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display posters? does any of this make sense. none of this makes sense. to assert that george anthony's use of the tape on the posters for his missing granddaughter is patently absurd. it doesn't make any sense. >> objection, judge. i would ref 6. move to strike. >> over ruled. >> the reason it doesn't make sense is because it's not, i submit, based on the evidence, true. if george anthony had absolutely no idea that that roll of duct tape had anything to do with the death of his granddaughter. he had no idea, because he wasn't involved, just as he told
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you. you know, counsel showed you the big poster with the pictures of caylee walking into the pool and said that this hypothesis has not been rebutted. well, i respectfully disagree. because ladies and gentlemen, the two people that counsel asserts were present when that happened were george anthony and casey anthony. george anthony testified on that witness stand the first day of this trial it didn't happen. as ms. burdick will point out to you when she points, ms. anthony also was given the opportunity to adopt that and rejected it twice. that has been refuted. by the evidence in this case.
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counsel also asserted to you that this crime scene was quote-unquote staged. here's the interesting part. he tells you on the one hand that george anthony is connected to the tape. remember he said in opening, follow the tape. but then on the other hand, he tells you that roy kronk is connected to the tape. dr. spits told you that somebody came along later and took the skull and taped it and in opening statement, the defense counsel told you that person was roy kronk. so they both got the tape, this rare kind of duct tape. roy kronk, who has no connection to the anthony family other than reading their meter once, who's never been in their house, who's never been in their garage, who has no way of knowing what kind of duct tape they have. which is it? who put the duct tape there? counsel has argued to you that the crime scene was staged.
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could i have state's exhibit 82 published to the jury, please? you'll recall this is the photograph of the scene out there on suburban drive as it was found on december 11th of 2008 before anything was disturbed. this is in its pristine form. i will submit to you looking at this scene, it is clear that the only thing that is staged this scene is mother nature herself. this scene is covered in leaf litter. this is a two to three inch of leaf litter around the skull. there are vines literally growing over everything in this scene.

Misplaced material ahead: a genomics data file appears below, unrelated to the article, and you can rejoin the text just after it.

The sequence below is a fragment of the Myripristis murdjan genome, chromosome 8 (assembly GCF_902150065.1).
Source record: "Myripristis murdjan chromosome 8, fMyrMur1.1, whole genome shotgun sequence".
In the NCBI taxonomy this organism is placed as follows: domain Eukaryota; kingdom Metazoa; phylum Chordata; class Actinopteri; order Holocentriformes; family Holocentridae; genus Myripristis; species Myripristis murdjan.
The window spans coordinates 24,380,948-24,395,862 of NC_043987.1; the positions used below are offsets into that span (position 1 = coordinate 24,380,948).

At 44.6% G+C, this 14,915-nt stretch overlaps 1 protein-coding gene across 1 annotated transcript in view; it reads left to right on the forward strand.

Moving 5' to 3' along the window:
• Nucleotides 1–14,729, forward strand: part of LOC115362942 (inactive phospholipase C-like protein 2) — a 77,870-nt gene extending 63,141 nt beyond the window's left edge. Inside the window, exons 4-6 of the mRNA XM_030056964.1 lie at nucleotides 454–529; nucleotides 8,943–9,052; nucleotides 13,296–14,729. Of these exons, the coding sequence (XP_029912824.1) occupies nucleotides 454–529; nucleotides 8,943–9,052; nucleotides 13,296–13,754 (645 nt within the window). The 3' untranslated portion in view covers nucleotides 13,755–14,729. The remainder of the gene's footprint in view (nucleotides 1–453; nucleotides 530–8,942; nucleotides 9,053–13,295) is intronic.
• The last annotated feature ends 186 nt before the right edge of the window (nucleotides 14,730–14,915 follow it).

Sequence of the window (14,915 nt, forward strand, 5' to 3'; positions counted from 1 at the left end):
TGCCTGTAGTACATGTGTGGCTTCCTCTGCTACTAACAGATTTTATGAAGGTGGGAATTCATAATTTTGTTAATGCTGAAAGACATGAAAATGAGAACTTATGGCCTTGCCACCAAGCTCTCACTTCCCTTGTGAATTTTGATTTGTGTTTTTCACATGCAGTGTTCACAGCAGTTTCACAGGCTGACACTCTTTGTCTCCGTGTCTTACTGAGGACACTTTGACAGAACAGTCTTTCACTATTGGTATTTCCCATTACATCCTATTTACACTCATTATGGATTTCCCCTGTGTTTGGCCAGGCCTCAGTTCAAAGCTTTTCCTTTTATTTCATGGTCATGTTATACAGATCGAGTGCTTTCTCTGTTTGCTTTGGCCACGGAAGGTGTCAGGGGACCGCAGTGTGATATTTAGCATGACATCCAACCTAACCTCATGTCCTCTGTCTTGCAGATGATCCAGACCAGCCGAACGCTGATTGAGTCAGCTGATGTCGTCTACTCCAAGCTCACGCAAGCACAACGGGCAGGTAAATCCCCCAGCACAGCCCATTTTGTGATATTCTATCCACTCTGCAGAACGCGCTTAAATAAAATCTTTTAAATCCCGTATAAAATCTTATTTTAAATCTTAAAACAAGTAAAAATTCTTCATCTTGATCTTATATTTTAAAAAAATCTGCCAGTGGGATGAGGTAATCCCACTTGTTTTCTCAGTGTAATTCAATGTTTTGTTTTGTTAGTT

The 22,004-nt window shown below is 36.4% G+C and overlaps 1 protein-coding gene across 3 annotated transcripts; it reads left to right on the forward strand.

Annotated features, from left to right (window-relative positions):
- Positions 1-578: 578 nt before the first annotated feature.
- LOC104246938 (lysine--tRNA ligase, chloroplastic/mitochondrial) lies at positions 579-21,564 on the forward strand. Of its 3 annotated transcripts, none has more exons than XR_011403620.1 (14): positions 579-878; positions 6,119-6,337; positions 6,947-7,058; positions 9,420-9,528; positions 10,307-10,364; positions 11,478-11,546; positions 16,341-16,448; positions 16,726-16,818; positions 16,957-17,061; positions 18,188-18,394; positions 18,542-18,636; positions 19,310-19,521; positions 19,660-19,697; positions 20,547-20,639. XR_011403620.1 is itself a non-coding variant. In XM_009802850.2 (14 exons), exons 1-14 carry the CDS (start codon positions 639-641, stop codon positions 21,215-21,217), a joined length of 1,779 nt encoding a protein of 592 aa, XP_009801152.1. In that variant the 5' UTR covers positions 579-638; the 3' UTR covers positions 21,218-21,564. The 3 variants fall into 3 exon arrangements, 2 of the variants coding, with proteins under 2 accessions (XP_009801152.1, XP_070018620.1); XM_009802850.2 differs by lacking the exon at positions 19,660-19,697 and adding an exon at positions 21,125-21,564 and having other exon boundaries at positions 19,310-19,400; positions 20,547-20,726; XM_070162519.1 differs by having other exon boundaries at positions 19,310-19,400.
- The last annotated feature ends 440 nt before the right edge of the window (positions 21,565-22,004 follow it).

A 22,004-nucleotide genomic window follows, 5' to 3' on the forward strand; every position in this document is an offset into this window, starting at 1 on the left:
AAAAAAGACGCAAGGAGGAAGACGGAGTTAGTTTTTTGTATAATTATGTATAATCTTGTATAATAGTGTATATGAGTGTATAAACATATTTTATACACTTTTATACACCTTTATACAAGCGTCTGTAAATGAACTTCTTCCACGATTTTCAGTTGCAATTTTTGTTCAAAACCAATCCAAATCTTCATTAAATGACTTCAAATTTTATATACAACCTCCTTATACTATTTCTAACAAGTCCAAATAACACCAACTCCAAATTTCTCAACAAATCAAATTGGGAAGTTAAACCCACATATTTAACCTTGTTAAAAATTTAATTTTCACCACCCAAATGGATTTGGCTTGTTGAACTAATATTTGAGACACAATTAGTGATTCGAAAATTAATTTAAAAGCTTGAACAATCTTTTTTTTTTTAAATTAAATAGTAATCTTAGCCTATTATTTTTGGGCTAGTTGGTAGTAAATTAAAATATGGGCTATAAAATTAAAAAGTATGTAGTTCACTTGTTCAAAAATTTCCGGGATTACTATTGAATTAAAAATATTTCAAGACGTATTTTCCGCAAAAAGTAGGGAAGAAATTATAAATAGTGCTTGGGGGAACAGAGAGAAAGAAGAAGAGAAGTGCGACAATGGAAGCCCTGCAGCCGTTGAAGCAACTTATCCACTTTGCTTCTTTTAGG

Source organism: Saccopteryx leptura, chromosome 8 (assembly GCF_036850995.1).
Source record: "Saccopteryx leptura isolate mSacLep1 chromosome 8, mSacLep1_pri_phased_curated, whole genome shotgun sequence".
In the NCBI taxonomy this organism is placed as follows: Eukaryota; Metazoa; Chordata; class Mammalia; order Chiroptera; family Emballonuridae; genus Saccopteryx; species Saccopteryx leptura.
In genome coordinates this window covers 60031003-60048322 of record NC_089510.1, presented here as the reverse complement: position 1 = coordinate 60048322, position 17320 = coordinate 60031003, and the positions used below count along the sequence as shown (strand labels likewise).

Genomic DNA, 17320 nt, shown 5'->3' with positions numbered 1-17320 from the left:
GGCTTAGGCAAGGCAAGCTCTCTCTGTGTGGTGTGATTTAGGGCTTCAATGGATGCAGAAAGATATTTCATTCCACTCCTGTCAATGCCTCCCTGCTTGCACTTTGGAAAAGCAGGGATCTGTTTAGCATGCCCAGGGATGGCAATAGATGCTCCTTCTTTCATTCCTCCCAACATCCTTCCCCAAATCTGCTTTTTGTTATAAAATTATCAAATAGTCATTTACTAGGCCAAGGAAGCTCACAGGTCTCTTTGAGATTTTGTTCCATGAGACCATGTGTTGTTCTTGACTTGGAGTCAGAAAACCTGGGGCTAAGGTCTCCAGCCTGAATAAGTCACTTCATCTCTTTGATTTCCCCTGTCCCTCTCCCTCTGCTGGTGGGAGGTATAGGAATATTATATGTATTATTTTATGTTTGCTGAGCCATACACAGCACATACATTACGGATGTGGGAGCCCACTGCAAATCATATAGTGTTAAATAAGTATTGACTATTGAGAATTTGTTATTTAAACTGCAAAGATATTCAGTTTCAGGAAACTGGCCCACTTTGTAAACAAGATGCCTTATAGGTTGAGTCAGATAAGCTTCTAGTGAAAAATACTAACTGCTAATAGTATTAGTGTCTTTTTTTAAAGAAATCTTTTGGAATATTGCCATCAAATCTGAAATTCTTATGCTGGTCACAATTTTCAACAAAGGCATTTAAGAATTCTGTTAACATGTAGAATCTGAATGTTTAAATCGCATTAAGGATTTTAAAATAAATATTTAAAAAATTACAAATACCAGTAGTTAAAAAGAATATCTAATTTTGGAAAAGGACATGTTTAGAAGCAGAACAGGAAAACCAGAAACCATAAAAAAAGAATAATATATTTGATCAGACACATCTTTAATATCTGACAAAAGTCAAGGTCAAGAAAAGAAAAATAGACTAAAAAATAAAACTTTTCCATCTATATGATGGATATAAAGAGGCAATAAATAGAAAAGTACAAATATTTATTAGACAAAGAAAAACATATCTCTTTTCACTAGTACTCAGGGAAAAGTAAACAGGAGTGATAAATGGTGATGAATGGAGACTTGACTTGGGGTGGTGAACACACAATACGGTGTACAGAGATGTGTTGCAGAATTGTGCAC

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there are vines, you'll see in photographs, growing through everything in this scene. this scene is staged by mother nature and no one else. this skull has not been moved for six months. pardon me. maybe a little less, because the animals may have moved it before it decomposed. defense counsel told you in opening statement that roy kronk took the remains home and kept them. we presented the testimony of dr. john schultz, the forensic anthropologist who was in charge of the collection of the remains. we went through great lengths to show you how it was collected and in what groupings. the reason it was important was the grouping of the various bones demonstrates how the body
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was disarticulated during decomposition. remember he talked about how there were certain areas where the ribs were found because the trunk would have been removed as a connected group of organs as it decomposed. that the vertebrae were found separately because that would decompose separately. the bones showed evidence of -- >> objection, your honor. >> overruled at this point. >> that the bones showed evidence of animal activity, that they had been chewed on. we didn't tell you that just to offend you or to make you mad. we told you that because it is essential for you to understand that bones were not scattered by roy kronk. they were scattered by animals and by acts of nature. could i have 207, please, in evidence?
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again, you can see in this photograph, a little closer up of where the skull is. this skull has not been moved for months. it is surrounded by the hair, which has fallen directly from the top of the head. you can see it all around, pretty much evenly distributed around the skull. this is where the skull has sat since the hair has fallen off. it hasn't moved, at least not much. could i have state's 209?
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>> the duct tape is partially covered by leaf litter along the sides. you'll see the duct tape actually goes around the jaws and the skull. this has been here so long that the leaf litter has actually covered parts of the duct tape. >> objection, relevance. >> overruled. >> could i have 218, please? in this photograph, you can clearly see that the duct tape wraps around the mandible. it didn't just get washed there by water. it's there because that's where casey anthony put it. it's there.